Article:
the paper (see diagram below). Make a small "x" at eight points along that line equal distance apart
and label them as shown in the figure below. Put your initials in the upper right-hand corner of the paper.
b. Sample Application: Using the capillary tubes
provided, apply a small amount of each of the
following amino acids to the appropriate "x" (Your instructor will demonstrate the proper
technique for applying the samples to the chromatogram.):
an unknown (Ukn) (Be sure to record your unknown number!)
aspartic acid (Asp)
glutamic acid (Glu)
3. Developing the Chromatogram: Once the sample spots
dry, roll the paper into a cylinder and
staple the edges. Do not let the edges overlap. Stand the cylinder next to the beaker and check
to see that the sample spots are higher than the level of the solvent in the beaker. If the solvent
level is higher than the level of the spots, use a pipette to remove some of the solvent from the
beaker until the level is lower than that of the spots. Remove the plastic wrap "lid" and carefully
lower the paper cylinder into the developing chamber (beaker) with the spotted edge down. Do
not allow the paper to touch the sides of the beaker. Cover the beaker with the plastic wrap and
leave undisturbed. Allow the solvent front to rise until it is approximately 2-3 cm from the top
edge of the paper. Do not let the solvent run over the top of the paper.
4. Visualization of Amino Acids: When the solvent level is
2-3 cm of the top edge, remove the
paper from the developing chamber. Remove the staples and spread the chromatogram out on a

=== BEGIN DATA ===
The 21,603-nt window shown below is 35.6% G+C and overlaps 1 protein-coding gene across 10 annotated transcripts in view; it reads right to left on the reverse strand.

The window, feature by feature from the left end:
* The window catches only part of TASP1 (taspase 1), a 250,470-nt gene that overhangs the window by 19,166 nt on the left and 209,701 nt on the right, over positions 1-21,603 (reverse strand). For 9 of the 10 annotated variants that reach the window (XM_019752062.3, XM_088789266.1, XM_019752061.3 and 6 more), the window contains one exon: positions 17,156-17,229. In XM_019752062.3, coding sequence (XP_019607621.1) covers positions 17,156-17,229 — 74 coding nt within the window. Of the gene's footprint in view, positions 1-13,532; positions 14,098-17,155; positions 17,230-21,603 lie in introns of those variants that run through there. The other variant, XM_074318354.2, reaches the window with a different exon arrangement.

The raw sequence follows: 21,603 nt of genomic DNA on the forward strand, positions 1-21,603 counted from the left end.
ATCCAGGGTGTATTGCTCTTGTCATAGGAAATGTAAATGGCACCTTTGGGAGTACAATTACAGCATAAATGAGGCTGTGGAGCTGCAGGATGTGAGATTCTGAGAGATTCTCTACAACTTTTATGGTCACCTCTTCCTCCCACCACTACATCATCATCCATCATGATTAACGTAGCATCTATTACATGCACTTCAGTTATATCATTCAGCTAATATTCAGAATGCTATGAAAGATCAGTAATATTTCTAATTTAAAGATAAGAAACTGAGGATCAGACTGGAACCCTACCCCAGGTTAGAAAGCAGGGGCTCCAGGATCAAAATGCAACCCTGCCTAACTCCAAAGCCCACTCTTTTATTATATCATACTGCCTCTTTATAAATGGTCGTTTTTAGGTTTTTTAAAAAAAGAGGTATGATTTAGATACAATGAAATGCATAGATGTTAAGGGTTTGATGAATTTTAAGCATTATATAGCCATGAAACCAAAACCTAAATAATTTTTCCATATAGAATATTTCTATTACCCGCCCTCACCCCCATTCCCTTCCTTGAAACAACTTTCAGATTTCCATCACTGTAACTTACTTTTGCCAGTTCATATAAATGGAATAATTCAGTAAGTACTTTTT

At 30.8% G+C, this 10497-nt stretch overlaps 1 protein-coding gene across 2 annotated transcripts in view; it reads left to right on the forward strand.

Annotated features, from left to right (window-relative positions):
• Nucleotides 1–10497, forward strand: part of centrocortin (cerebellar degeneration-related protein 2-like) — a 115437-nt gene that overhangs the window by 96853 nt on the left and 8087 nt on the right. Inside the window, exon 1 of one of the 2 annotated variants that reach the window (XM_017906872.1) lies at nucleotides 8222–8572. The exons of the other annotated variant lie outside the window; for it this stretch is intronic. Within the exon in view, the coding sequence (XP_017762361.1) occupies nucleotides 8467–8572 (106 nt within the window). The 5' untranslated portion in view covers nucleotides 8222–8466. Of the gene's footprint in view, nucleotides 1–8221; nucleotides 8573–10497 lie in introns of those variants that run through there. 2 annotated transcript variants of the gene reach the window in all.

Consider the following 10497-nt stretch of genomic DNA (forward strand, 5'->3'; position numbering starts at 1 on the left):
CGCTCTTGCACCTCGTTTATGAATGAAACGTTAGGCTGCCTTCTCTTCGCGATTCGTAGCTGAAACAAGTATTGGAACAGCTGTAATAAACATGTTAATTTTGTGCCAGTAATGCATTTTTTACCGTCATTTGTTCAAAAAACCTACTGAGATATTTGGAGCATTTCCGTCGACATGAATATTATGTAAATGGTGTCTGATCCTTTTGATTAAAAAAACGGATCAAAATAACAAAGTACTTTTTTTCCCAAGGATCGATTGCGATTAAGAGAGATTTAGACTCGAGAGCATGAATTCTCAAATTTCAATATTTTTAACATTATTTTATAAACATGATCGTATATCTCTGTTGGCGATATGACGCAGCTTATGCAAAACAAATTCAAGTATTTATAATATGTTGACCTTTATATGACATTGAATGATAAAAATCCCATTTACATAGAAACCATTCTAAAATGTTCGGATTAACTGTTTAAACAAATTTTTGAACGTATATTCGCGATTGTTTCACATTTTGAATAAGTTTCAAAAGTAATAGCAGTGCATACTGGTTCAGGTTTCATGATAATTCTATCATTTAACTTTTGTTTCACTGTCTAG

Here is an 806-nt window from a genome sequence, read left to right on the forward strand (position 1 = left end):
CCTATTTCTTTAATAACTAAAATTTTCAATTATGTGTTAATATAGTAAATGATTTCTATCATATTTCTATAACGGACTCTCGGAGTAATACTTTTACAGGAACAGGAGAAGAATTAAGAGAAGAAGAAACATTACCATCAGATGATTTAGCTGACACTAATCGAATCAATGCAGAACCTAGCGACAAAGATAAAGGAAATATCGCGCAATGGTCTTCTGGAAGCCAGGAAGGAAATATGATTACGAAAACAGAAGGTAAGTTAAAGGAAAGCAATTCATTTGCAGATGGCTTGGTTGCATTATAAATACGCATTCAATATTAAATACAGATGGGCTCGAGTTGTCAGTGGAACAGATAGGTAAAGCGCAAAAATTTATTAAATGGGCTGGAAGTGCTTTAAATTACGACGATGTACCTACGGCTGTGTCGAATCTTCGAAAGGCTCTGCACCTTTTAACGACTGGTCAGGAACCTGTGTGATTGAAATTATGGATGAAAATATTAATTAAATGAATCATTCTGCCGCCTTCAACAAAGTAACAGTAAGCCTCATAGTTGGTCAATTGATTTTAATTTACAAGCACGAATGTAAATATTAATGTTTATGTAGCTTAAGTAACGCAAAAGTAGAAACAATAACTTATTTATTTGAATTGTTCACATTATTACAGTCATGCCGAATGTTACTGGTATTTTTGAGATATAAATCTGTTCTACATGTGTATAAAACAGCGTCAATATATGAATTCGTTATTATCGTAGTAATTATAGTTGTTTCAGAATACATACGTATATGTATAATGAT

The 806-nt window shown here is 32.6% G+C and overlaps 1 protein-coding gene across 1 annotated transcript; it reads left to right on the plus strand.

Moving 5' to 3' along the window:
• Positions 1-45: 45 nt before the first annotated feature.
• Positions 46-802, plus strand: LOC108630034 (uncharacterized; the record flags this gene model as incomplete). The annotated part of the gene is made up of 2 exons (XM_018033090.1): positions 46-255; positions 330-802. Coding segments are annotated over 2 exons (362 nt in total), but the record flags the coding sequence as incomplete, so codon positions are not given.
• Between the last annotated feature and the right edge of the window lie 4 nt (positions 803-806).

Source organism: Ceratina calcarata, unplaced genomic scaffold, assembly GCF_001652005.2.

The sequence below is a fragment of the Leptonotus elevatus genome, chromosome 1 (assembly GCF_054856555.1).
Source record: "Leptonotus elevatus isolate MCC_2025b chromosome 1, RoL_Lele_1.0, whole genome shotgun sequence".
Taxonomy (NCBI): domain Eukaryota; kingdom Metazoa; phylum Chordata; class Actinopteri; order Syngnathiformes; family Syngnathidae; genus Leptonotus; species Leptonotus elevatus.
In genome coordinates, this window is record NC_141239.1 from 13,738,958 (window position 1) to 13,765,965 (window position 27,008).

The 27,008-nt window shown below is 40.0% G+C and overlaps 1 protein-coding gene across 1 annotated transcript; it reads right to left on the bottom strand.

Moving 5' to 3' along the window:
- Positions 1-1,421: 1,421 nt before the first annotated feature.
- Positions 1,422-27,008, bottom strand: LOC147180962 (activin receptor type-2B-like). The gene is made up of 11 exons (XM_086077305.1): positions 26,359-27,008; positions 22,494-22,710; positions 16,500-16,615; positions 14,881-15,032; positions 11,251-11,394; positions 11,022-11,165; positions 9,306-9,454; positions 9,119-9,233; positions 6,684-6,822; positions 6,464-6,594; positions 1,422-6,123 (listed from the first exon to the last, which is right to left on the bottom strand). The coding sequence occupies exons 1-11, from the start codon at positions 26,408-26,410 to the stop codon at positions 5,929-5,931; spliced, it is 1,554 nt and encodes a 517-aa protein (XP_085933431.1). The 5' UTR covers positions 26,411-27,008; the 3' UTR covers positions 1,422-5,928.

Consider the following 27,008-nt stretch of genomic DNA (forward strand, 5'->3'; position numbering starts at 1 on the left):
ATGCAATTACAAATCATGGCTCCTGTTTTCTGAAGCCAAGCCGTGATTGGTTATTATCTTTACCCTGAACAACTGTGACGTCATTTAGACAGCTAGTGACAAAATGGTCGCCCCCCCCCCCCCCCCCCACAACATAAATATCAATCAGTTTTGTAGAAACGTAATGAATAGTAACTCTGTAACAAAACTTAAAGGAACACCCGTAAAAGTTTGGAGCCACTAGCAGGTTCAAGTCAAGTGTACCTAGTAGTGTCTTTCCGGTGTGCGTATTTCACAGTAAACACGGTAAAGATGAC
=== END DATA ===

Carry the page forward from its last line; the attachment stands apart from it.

paper towel. Immediately, mark the solvent front with a pencil. Allow the chromatogram to dry
completely. In the hood, spray the paper lightly with ninhydrin solution. Allow the solution to dry
completely. You will be able to see distinct colored spots where the ninhydrin reacted with the
amino acids. (The NutrasweetÒ should show two spots.)
5. Recording your data: Outline each spot with a pencil and
a dot at the center of each spot.
Record the color of each spot. From the chromatogram, calculate the Rf values for the known
amino acid samples, the unknown, and the NutrasweetÒ spots.
6. Identifying your Unknown Amino Acid: Compare the
and Rf values of your unknown
amino acid to those of the known amino acids. Identical amino acids will travel the same
distance, have similar Rf values, and form the same color with ninhydrin. From these
comparisons, identify your unknown amino acid. In the same manner, identify the two amino
acids present in the NutrasweetÒ .
B. Using your text book as a reference, draw the structures of
the amino acids you used in this
experiment. Label them as polar, non-polar, acidic, basic, or neutral.
Issues to be addressed in your conclusion...
What order did the known amino acids travel up the chromatogram.
Do you see a trend between the order that the amino acids traveled and their polarities?
Explain how you determined the identity of your unknown.
What amino acids are present in the NutrasweetÒ